“Having Willie Stargell on your ball club is like having a diamond ring on your finger.” – Chuck Tanner
Willie Stargell was a feared power hitter and a leader on the field and in the clubhouse during his 21 seasons with the Pittsburgh Pirates.
Stargell signed with the Pirates as an amateur free agent in 1958 and would be forever associated with the franchise. He debuted in the big leagues in 1962 – and in 1964 the left-handed slugger belted 21 home runs, the first of 13 consecutive seasons in which he would hit 20-or-more. Playing in cavernous Forbes Field – the Pirates home park – for the first seven-and-a-half years of his career, Stargell still earned a reputation as one of the game's most powerful hitters.
Over 62 seasons, an estimated 18 balls were hit out of Forbes Field in right field and into the surrounding Pittsburgh cityscape. Stargell was responsible for seven of those.
In 1971, the Pirates' first full season in Three Rivers Stadium, Stargell led the NL with a career-high 48 home runs, finishing second in the National League Most Valuable Player voting. His .295 batting average and 125 RBI helped the Pirates win the National League East for the second straight year – and this time Pittsburgh captured the World Series title in seven games against the Baltimore Orioles.
In 1973, Stargell again finished second in the NL MVP voting after htting .299 while leading the NL in doubles (43) home runs (44), RBI (119) and slugging percentage (.646).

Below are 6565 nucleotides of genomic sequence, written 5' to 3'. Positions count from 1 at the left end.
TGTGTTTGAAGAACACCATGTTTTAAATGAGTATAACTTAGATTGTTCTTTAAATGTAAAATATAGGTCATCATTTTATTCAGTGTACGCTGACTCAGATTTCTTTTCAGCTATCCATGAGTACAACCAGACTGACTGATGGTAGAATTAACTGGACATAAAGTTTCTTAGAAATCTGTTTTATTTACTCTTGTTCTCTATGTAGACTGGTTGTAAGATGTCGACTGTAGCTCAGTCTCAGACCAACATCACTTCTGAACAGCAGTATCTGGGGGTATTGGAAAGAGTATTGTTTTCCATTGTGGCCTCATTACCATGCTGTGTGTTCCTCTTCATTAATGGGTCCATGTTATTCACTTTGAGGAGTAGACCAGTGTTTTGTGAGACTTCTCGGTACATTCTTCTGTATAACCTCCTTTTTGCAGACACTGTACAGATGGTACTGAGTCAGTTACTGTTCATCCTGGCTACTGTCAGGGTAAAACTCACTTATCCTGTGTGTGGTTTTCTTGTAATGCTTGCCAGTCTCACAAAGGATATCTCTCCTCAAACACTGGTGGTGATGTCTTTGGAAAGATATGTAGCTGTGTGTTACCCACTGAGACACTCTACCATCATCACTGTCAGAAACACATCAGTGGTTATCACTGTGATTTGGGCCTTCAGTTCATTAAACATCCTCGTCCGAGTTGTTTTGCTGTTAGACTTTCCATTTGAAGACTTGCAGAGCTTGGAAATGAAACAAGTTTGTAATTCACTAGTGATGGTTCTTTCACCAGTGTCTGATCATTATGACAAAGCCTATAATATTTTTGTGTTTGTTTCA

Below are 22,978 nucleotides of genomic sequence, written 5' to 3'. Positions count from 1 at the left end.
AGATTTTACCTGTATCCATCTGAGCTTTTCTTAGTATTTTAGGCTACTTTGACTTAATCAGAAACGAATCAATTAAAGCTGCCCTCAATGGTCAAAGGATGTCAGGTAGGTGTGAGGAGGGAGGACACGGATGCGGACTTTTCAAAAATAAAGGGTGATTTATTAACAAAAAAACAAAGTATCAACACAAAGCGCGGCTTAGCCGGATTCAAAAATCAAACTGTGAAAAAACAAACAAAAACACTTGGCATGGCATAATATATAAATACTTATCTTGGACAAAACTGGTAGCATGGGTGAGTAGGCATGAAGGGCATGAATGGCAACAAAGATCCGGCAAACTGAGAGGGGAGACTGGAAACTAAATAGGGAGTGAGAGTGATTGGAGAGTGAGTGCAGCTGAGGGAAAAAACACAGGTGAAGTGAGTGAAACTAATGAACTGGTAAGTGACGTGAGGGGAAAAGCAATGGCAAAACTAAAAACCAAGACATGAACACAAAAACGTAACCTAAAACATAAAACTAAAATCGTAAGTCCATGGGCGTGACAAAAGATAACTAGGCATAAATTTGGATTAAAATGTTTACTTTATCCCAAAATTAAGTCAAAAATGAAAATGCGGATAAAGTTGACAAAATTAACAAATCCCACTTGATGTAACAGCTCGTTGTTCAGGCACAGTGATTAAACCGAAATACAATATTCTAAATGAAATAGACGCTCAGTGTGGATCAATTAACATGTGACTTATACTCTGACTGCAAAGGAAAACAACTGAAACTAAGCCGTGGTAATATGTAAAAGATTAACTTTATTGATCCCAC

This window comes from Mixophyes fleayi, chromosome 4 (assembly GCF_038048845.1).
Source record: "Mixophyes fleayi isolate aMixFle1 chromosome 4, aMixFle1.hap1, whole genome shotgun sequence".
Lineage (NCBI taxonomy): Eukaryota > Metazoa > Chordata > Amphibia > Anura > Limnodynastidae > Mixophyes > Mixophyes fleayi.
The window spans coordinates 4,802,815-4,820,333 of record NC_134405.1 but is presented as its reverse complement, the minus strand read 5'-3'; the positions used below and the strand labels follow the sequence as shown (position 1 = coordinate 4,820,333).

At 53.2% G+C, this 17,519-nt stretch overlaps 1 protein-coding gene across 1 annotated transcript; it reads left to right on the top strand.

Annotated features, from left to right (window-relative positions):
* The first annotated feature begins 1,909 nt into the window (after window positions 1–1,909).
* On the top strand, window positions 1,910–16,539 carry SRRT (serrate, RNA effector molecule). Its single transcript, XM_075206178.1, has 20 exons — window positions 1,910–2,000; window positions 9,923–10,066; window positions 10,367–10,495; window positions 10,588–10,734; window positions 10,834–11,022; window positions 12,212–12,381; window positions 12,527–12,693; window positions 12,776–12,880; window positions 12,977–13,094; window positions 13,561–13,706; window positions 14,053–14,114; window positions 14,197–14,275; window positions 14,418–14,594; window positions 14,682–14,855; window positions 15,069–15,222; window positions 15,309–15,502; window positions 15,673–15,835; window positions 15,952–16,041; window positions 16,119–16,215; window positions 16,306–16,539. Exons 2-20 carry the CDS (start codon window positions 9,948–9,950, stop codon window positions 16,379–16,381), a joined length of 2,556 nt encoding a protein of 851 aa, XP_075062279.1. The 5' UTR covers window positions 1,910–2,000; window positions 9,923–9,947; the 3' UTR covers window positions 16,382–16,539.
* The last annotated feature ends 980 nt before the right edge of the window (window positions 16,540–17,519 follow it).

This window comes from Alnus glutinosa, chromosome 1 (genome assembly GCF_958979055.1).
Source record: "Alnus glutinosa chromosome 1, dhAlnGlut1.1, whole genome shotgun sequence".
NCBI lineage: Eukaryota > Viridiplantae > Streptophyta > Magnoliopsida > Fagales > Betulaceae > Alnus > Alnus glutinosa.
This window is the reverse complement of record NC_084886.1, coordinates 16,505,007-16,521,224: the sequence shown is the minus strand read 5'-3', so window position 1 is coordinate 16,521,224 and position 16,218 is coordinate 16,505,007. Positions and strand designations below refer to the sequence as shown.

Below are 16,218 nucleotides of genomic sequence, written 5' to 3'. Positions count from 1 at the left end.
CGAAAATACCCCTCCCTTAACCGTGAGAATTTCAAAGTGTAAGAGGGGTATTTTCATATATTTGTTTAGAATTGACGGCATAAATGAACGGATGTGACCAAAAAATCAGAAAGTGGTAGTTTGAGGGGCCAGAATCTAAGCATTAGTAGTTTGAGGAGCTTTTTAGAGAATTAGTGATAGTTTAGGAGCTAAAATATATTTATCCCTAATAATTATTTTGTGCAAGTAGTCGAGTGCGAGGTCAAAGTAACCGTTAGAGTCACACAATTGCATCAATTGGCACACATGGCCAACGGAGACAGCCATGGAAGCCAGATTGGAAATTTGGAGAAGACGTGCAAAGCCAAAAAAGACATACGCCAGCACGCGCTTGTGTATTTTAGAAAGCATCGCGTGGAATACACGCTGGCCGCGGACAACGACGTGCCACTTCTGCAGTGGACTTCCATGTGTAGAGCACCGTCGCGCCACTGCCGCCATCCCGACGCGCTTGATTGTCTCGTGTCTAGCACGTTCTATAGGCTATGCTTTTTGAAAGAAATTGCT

A left fielder for his first 13 big league seasons, Stargell moved to first base in 1975. By 1979, the Pirates were back in the World Series, with Stargell spiritual father of the “We Are Family” team. With "Pops" handing out “Stargell Stars” to players who’d made great contributions, the team again bested the Orioles in seven games. Stargell swept the MVP awards that year, winning the NLCS MVP, the World Series MVP and sharing the regular season NL MVP award with Keith Hernandez – becoming the first player to win all three awards in one season.
The seven-time All-Star retired following the 1982 season with 475 home runs and 1,540 RBI. He left a legacy of winning, leadership, focus and fun.
“It’s supposed to be fun,” Stargell said. “The man says ‘Play ball,’ not “Work ball,’ you know.”
Stargell was elected to the Hall of Fame in 1988. He passed away on April 9, 2001.